A Q&A with the Author of Too Rich for a Bride


Mona Hodgson is the author of nearly thirty children’s books. Her writing credits also include hundreds of articles, poems, and short stories in newspapers and magazines. She speaks regularly at women's retreats, schools, and conferences throughout the United States and Canada. She lives in Arizona with her husband.


1.  Where did you come up with the idea and setting for the book?

I was writing a historical novel set in an Arizona Copper Mining Camp. An editor who had seen the opening pages of that novel asked if I would be interested in writing the Sinclair Sisters’ stories set in a Colorado Gold Mining Camp in the late 1890s. In my jump at the chance, I nearly dropped my cell phone.  I knew I’d have a lot of fun writing about the mining camp culture and complex sister-relationships. And Colorado is one of my favorite places to visit—in reality or in my imagination.

2.  Your Sinclair Sisters of Cripple Creek books each feature a true historical character. In Two Brides Too Many it was Sister Mary Claver Coleman of the Sisters of Mercy. Who is the character in the new book, and what was her legacy in Colorado?

By the time Mollie O’Brien was twenty-two she had moved to Cripple Creek from Lake City in the San Juan Mountains. After opening a stenography firm there, she quickly became the first female member of the Cripple Creek Stock Exchange and part of the investment syndicate that organized the Big Four Gold Mining Company in late 1895.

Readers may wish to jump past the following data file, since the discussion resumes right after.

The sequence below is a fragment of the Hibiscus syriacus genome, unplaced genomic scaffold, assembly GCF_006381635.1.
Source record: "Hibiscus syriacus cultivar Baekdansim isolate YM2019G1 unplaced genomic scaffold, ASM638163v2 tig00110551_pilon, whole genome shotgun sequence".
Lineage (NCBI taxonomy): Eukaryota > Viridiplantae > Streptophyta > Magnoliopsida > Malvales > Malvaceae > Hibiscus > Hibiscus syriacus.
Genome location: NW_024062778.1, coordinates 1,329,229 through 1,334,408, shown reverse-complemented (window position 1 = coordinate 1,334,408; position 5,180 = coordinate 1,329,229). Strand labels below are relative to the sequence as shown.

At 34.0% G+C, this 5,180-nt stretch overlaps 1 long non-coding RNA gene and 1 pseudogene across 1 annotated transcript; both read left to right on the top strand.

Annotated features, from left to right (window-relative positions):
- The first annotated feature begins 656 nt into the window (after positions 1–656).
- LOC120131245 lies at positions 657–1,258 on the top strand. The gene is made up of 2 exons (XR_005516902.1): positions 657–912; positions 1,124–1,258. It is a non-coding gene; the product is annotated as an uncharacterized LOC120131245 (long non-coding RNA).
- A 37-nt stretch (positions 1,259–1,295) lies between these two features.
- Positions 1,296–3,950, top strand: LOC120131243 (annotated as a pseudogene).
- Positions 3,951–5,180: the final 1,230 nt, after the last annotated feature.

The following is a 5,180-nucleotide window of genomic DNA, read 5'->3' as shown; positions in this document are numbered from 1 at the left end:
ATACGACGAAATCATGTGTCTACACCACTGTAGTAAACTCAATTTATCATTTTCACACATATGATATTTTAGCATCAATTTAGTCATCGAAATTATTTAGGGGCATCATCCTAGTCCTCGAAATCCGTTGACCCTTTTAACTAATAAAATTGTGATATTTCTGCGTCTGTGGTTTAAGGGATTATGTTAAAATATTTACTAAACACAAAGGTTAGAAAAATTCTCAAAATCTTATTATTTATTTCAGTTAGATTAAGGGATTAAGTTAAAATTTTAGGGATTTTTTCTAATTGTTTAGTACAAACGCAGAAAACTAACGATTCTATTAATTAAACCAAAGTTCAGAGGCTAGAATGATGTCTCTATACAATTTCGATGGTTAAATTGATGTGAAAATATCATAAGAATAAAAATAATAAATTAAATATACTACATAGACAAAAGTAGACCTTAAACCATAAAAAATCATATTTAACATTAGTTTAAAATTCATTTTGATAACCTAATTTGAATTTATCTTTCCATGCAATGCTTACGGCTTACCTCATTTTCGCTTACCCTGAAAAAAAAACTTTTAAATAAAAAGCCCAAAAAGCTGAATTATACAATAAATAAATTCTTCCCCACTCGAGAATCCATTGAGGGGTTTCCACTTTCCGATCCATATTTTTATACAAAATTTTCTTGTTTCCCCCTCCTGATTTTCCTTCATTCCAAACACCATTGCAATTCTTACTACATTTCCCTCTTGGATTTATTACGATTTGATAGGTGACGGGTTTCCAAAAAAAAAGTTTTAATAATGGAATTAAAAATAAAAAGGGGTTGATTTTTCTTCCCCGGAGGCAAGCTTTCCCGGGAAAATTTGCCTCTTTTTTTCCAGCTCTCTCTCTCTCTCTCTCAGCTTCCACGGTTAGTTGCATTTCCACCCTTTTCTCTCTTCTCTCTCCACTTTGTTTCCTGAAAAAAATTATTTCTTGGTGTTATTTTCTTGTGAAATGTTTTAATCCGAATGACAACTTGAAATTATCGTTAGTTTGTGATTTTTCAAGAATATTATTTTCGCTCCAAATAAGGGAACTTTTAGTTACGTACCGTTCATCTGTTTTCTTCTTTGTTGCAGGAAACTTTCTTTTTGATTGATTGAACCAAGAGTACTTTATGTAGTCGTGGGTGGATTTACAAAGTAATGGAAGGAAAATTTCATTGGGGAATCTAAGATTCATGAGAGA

A fascinating woman to know and work for, don’t you think? That’s what Ida decided.

3.  This book continues to focus on the relationships between the Sinclair sisters. What is it about sister relationships that makes them so interesting and entertaining?

Like Ida Sinclair, I have three younger sisters. Sister relationships are rollercoaster rides, walks in Colorado on a summer day,  lines that you don’t cross in the shared bedroom, and giggles over a heated checkers game. Those family ties can be both comforting and exasperating, concurrently. That makes the sister-bond especially engaging and entertaining.

4.  Often times we find love in unexpected places. Ida, who is more interested in succeeding in business than in marriage, experiences this first-hand. What does she learn about love and blessings in disguise?

Ida discovered that the heart doesn’t speak the language of rigid plans and agendas. Instead, the heart has its own glossary and an atypical definition for success. A definition in which love rules and takes her on a surprising and delightful adventure that is even richer than the wealth she gains through the stock exchange.